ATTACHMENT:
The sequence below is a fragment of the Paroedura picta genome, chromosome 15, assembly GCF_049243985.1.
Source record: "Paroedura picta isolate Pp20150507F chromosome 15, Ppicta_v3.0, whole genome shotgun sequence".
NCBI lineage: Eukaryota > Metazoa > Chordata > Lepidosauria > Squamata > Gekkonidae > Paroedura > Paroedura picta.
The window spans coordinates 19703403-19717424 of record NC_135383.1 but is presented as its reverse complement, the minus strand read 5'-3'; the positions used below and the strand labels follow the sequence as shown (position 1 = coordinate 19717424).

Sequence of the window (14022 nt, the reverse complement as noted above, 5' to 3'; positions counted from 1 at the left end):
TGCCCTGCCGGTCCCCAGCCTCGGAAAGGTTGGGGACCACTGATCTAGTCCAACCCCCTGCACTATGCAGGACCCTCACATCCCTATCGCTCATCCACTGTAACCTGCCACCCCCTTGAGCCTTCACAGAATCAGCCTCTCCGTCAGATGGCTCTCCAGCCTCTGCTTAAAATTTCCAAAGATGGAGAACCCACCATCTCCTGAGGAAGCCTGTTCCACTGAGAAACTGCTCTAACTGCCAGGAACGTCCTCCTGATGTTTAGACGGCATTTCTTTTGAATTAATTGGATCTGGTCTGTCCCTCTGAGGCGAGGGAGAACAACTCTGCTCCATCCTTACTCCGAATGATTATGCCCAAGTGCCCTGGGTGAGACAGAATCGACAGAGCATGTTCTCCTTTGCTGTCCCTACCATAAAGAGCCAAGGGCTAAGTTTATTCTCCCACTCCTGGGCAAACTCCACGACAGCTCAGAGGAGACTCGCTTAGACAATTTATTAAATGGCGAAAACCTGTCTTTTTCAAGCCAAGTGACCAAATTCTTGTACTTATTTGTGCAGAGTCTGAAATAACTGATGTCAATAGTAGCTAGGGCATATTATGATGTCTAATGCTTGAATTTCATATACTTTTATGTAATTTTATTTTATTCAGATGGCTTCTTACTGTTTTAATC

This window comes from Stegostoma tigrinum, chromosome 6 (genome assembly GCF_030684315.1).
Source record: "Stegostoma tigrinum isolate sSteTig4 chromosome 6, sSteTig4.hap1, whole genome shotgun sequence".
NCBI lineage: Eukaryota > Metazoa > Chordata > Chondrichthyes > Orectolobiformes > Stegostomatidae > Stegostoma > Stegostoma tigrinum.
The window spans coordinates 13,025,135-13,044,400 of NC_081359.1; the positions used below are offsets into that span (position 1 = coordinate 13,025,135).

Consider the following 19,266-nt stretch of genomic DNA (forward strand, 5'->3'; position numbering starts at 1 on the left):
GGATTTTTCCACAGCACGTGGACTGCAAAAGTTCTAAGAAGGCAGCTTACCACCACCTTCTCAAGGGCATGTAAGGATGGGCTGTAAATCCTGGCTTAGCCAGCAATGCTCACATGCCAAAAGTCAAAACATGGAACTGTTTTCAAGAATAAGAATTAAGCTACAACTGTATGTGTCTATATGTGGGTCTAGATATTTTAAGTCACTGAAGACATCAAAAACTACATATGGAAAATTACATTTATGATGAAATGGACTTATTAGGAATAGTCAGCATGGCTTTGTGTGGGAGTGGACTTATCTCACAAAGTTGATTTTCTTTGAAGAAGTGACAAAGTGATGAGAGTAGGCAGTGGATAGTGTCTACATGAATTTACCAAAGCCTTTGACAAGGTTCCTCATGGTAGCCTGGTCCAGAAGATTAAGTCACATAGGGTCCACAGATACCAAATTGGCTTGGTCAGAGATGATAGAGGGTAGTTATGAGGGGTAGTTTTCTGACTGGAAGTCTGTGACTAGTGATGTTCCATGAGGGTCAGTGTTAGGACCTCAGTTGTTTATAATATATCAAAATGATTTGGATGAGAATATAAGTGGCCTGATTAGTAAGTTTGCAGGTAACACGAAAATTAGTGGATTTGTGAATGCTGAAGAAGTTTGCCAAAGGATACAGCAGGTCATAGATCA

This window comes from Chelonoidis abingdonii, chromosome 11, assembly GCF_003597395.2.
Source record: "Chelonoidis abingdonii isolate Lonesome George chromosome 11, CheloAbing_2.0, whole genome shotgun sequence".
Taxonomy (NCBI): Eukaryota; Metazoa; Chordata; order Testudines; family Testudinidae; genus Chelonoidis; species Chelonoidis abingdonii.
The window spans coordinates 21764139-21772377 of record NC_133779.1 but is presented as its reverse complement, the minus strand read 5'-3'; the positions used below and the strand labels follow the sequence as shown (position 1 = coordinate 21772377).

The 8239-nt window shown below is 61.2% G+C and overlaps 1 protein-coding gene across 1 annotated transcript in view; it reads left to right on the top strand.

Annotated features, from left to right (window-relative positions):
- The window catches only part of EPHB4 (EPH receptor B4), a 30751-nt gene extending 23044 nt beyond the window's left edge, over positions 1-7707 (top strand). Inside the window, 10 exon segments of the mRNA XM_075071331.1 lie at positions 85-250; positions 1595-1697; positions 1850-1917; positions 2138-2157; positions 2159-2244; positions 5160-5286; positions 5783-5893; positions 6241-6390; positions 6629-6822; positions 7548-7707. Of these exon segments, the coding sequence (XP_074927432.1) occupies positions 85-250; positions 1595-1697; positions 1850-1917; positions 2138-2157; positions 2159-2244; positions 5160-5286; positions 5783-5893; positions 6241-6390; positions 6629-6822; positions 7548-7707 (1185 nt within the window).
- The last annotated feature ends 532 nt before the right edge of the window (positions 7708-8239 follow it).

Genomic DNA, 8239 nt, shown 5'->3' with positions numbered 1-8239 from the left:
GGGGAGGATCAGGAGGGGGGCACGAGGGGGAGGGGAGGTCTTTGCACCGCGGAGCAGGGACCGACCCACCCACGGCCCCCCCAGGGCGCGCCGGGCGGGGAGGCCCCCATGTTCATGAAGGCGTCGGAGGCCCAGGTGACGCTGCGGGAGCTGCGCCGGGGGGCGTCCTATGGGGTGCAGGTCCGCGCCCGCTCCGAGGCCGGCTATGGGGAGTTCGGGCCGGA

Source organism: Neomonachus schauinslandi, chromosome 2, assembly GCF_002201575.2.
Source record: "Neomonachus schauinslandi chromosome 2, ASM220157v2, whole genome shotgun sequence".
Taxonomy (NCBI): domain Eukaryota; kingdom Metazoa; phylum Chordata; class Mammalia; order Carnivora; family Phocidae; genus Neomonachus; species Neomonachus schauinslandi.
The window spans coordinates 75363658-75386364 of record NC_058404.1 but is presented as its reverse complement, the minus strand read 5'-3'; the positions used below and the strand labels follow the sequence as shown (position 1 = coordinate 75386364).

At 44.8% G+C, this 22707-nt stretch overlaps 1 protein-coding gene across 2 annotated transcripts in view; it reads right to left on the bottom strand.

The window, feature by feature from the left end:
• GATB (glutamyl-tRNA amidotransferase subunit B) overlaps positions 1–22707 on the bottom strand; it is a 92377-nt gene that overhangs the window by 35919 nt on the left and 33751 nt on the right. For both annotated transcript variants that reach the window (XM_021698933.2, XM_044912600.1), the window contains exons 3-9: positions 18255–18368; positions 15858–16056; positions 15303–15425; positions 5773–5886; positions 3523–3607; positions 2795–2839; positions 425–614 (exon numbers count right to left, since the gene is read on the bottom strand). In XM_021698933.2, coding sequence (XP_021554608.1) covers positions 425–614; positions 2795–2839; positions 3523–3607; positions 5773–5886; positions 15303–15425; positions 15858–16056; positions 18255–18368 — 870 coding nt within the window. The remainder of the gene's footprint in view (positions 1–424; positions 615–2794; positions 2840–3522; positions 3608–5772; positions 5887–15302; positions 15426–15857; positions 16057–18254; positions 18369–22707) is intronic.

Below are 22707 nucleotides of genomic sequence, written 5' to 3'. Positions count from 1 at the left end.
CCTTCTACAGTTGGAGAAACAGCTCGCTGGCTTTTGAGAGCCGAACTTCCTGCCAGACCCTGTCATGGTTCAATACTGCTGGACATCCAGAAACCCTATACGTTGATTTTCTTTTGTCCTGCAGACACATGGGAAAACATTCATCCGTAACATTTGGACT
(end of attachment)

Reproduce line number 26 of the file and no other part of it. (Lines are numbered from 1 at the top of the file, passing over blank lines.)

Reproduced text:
The window spans coordinates 75363658-75386364 of record NC_058404.1 but is presented as its reverse complement, the minus strand read 5'-3'; the positions used below and the strand labels follow the sequence as shown (position 1 = coordinate 75386364).